Gingival Fibers - Collagen

2. Gingival connective tissue

a. Gingival fibers - Collagen

Fig. 26:   Transmission electron micrograph of gingival connective tissue showing the intercellular junctions (ICJ) between cytoplasmic strands from adjacent fibroblasts.  The fibroblasts form an interconnected network of cells, the intercellular spaces of which are filled with fibers and ground substance, the jelly-like material in which the fibers are embedded.  The fibroblasts are responsible for the production of the fibers and ground substance.  They are also capable of removing fibers and ground substance during remodeling of the gingival tissues.

Most of the fibers in gingival connective tissue are composed of collagen.  The bulk of the collagen is type I collagen, the most abundant form of collagen in the human body. The structural unit of type I collagen is a typically striated fibril with a characteristic banding pattern that repeats every 64 nm.  The banding results from the packing arrangement of the collagen molecules that make up the individual fibril (Fig. 27).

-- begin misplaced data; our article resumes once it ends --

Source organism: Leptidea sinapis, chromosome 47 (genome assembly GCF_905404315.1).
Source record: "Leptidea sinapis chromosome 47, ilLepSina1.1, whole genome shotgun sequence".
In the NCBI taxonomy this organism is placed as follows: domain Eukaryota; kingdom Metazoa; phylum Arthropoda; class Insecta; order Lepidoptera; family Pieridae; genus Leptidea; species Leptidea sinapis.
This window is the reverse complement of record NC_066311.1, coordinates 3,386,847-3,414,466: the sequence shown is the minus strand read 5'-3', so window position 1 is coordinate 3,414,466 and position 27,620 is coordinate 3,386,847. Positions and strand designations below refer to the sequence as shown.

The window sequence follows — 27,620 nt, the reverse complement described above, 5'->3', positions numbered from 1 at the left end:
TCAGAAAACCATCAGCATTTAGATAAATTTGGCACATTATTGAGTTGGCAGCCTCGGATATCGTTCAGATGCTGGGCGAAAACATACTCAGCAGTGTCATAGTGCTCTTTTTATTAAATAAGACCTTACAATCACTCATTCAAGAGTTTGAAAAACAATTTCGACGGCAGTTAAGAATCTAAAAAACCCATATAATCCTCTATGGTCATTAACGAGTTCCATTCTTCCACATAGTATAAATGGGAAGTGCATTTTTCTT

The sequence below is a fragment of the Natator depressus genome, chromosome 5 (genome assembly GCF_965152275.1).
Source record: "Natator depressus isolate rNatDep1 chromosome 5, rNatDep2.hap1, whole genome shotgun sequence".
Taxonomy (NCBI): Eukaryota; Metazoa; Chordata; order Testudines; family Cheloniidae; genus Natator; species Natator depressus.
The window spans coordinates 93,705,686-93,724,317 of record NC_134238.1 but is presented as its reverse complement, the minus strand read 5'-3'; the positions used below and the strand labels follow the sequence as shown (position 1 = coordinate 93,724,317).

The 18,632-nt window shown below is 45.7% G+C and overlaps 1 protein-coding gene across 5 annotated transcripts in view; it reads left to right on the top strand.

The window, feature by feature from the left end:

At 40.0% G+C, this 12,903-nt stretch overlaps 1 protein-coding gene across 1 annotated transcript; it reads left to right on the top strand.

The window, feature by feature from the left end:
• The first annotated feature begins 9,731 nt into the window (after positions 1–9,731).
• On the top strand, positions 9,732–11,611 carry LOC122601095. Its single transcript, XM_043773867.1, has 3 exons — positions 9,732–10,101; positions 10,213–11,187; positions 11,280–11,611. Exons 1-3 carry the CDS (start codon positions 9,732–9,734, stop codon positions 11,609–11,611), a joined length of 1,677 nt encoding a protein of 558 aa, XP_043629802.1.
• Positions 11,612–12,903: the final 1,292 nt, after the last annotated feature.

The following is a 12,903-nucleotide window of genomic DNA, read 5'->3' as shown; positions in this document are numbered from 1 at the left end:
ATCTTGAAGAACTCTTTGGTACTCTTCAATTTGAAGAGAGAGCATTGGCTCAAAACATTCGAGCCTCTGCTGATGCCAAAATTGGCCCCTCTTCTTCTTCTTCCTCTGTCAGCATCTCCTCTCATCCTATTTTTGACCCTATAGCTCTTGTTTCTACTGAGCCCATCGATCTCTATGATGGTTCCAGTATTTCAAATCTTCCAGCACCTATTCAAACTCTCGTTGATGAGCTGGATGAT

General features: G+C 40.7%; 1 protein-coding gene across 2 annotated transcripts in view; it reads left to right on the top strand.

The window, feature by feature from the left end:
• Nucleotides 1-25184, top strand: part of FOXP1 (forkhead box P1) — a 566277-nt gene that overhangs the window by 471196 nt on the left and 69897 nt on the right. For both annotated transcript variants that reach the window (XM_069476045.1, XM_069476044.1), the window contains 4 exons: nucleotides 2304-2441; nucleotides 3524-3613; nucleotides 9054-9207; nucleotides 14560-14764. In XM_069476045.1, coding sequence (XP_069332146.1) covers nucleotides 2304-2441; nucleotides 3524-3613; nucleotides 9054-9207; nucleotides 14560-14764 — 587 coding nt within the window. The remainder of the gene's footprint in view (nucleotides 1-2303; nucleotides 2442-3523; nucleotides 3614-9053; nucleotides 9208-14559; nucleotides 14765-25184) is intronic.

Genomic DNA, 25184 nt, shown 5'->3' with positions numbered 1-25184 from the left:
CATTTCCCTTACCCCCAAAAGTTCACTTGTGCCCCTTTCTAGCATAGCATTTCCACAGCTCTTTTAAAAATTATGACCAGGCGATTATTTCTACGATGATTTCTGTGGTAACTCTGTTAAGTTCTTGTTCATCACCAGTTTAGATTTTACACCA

Fig. 27:  Transmission electron micrograph of type I collagen fibrils shown in cross-sections (A) as well as longitudinal sections (B).  The typical banding of type I collagen is readily detectable in longitudinally sectioned fibrils.  
Type I collagen fibrils  are normally organized into bundles of fibrils, or fibers. They are found throughout the lamina propria.  Type III collagen fibers are thinner than the type I fibers and tend to be found close to basal laminas of vascular channels and epithelial tissues. They stain readily with silver stains and probably account for most of the argyrophilic (silver stained) fibers seen in silver-stained sections.  They are also known as reticular fibers (Fig. 28).  
Fig. 28 (From unknown source):  Diagrammatic representation of reticular fibers (top) and typical type I collagen fibers (bottom). Each fiber type consists of a bundle of fibrils, the structural unit of the fibers.  The fibrils in reticular fibers are fewer and thinner (diam. ~40 nm) than those in typical type I collagen fibers (diam. ~80-90 nm).  Collagen fibers may contain as many as several hundred fibrils and reach a diameter of several micrometers.